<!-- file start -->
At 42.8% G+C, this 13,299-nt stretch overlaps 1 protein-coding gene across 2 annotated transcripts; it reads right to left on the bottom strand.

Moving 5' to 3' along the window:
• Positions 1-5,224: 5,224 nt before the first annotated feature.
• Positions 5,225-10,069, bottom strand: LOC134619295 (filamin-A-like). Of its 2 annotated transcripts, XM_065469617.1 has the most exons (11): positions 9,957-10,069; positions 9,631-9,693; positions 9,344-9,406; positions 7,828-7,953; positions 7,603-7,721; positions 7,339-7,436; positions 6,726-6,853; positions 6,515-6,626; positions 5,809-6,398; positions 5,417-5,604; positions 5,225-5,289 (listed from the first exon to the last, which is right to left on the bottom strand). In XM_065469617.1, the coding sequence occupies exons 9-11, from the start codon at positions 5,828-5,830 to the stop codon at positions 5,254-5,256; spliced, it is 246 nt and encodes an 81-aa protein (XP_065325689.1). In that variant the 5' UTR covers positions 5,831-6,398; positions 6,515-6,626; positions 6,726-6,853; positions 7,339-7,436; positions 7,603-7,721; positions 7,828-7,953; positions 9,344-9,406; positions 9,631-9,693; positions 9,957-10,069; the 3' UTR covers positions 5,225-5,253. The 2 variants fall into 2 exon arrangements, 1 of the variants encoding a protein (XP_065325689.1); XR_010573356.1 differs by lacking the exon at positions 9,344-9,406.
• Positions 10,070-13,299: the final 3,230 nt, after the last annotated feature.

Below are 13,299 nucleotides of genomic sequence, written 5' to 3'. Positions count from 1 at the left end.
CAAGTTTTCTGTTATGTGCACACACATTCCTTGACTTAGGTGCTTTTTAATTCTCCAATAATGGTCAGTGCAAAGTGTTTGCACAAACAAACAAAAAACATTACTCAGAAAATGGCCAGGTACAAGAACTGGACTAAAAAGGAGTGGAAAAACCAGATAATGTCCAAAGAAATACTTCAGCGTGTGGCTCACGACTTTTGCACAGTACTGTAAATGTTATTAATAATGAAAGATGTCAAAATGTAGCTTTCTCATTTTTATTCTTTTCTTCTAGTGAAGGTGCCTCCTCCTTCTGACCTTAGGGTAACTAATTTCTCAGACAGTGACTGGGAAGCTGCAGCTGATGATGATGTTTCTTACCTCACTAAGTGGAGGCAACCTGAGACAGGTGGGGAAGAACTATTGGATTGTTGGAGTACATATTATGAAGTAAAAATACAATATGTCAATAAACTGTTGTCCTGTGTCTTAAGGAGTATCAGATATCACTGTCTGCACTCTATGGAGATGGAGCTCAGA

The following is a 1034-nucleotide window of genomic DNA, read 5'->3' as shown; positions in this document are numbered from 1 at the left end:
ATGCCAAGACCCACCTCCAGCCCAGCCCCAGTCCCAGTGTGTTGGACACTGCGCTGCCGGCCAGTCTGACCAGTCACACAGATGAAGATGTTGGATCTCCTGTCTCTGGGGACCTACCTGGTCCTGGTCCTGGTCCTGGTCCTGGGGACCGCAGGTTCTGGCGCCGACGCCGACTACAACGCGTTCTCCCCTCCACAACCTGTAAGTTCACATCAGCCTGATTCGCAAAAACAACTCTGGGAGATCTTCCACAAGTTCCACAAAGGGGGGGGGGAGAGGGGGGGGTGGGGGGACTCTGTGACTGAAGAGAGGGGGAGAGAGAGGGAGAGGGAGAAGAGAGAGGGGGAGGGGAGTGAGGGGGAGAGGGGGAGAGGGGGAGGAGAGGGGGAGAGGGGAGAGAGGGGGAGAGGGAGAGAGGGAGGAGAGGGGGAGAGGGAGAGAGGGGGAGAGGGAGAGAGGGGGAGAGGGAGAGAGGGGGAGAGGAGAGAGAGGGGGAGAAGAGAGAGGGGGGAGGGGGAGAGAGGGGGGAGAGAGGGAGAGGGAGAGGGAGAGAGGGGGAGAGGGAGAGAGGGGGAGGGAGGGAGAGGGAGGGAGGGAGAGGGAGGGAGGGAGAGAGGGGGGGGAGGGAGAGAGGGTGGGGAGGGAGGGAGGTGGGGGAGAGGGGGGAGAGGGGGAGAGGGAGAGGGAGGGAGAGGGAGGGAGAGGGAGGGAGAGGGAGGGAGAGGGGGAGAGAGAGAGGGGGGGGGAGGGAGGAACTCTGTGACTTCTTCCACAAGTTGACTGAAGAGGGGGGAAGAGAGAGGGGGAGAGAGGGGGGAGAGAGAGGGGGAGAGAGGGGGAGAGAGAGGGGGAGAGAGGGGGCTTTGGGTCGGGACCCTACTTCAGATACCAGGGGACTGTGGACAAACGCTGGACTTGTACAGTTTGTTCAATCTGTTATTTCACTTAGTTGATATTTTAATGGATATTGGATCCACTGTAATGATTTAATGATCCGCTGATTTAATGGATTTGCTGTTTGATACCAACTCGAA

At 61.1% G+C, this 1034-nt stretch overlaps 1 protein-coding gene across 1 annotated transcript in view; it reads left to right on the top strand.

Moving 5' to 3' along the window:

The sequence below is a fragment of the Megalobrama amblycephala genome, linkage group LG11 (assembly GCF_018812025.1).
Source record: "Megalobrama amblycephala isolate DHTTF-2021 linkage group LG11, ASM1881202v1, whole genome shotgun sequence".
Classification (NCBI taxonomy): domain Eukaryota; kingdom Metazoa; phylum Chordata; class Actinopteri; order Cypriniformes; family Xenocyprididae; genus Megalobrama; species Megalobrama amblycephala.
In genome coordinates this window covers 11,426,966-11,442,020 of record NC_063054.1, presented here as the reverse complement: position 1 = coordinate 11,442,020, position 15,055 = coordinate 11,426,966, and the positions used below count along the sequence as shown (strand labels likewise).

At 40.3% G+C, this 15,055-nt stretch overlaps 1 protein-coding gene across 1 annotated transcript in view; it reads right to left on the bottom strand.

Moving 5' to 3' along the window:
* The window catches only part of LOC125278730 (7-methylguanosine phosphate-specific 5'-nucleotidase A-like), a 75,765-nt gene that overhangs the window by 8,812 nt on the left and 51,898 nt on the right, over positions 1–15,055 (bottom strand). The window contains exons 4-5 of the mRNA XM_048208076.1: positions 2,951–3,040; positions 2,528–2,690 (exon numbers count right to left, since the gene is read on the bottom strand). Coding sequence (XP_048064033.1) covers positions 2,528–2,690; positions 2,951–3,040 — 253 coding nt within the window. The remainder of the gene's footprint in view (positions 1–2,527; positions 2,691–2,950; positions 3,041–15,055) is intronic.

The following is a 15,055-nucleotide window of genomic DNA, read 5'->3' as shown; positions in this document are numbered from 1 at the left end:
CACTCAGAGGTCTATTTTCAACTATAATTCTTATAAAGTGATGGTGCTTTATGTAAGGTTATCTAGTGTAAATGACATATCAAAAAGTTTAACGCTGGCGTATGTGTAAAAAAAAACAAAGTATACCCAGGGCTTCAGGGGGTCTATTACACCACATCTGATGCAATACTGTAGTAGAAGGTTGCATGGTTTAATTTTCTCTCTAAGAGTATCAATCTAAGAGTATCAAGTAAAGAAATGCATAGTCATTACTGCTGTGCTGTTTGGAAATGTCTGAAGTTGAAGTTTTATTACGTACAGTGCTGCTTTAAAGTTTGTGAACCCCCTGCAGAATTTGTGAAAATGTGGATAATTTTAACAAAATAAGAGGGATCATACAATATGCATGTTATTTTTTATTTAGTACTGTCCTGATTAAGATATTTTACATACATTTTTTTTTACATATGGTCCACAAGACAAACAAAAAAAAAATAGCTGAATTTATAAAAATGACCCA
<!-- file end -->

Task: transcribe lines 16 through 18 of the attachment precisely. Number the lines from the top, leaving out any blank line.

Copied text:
At 40.3% G+C, this 15,055-nt stretch overlaps 1 protein-coding gene across 1 annotated transcript in view; it reads right to left on the bottom strand.

Moving 5' to 3' along the window:
* The window catches only part of LOC125278730 (7-methylguanosine phosphate-specific 5'-nucleotidase A-like), a 75,765-nt gene that overhangs the window by 8,812 nt on the left and 51,898 nt on the right, over positions 1–15,055 (bottom strand). The window contains exons 4-5 of the mRNA XM_048208076.1: positions 2,951–3,040; positions 2,528–2,690 (exon numbers count right to left, since the gene is read on the bottom strand). Coding sequence (XP_048064033.1) covers positions 2,528–2,690; positions 2,951–3,040 — 253 coding nt within the window. The remainder of the gene's footprint in view (positions 1–2,527; positions 2,691–2,950; positions 3,041–15,055) is intronic.